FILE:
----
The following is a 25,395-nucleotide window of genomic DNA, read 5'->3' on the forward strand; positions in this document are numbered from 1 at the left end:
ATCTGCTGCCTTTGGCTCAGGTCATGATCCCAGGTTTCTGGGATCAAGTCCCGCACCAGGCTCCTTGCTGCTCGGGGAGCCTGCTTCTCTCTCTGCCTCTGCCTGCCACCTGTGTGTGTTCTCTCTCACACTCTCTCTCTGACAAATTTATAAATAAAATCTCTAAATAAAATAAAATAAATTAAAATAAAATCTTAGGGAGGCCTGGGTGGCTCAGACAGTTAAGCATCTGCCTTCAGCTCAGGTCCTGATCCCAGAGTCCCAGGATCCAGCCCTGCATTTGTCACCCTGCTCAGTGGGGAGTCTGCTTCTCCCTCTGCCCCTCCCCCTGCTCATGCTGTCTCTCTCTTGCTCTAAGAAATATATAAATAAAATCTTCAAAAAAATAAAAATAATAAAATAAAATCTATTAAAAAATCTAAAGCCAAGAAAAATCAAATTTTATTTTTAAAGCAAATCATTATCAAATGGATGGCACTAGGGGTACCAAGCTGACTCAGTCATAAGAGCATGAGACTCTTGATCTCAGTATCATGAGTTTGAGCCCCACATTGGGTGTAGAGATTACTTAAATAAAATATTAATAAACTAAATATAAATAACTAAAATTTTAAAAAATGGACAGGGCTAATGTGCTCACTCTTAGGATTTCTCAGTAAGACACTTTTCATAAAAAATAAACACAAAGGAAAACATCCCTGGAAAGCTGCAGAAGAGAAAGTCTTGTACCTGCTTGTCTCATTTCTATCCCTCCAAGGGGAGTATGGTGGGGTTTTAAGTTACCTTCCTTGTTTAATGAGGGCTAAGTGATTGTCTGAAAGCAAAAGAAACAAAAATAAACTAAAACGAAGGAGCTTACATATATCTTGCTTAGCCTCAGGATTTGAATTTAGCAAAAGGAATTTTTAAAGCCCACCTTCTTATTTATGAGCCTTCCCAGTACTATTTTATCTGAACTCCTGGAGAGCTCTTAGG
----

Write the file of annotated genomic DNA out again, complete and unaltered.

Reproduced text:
The following is a 25,395-nucleotide window of genomic DNA, read 5'->3' on the forward strand; positions in this document are numbered from 1 at the left end:
ATCTGCTGCCTTTGGCTCAGGTCATGATCCCAGGTTTCTGGGATCAAGTCCCGCACCAGGCTCCTTGCTGCTCGGGGAGCCTGCTTCTCTCTCTGCCTCTGCCTGCCACCTGTGTGTGTTCTCTCTCACACTCTCTCTCTGACAAATTTATAAATAAAATCTCTAAATAAAATAAAATAAATTAAAATAAAATCTTAGGGAGGCCTGGGTGGCTCAGACAGTTAAGCATCTGCCTTCAGCTCAGGTCCTGATCCCAGAGTCCCAGGATCCAGCCCTGCATTTGTCACCCTGCTCAGTGGGGAGTCTGCTTCTCCCTCTGCCCCTCCCCCTGCTCATGCTGTCTCTCTCTTGCTCTAAGAAATATATAAATAAAATCTTCAAAAAAATAAAAATAATAAAATAAAATCTATTAAAAAATCTAAAGCCAAGAAAAATCAAATTTTATTTTTAAAGCAAATCATTATCAAATGGATGGCACTAGGGGTACCAAGCTGACTCAGTCATAAGAGCATGAGACTCTTGATCTCAGTATCATGAGTTTGAGCCCCACATTGGGTGTAGAGATTACTTAAATAAAATATTAATAAACTAAATATAAATAACTAAAATTTTAAAAAATGGACAGGGCTAATGTGCTCACTCTTAGGATTTCTCAGTAAGACACTTTTCATAAAAAATAAACACAAAGGAAAACATCCCTGGAAAGCTGCAGAAGAGAAAGTCTTGTACCTGCTTGTCTCATTTCTATCCCTCCAAGGGGAGTATGGTGGGGTTTTAAGTTACCTTCCTTGTTTAATGAGGGCTAAGTGATTGTCTGAAAGCAAAAGAAACAAAAATAAACTAAAACGAAGGAGCTTACATATATCTTGCTTAGCCTCAGGATTTGAATTTAGCAAAAGGAATTTTTAAAGCCCACCTTCTTATTTATGAGCCTTCCCAGTACTATTTTATCTGAACTCCTGGAGAGCTCTTAGG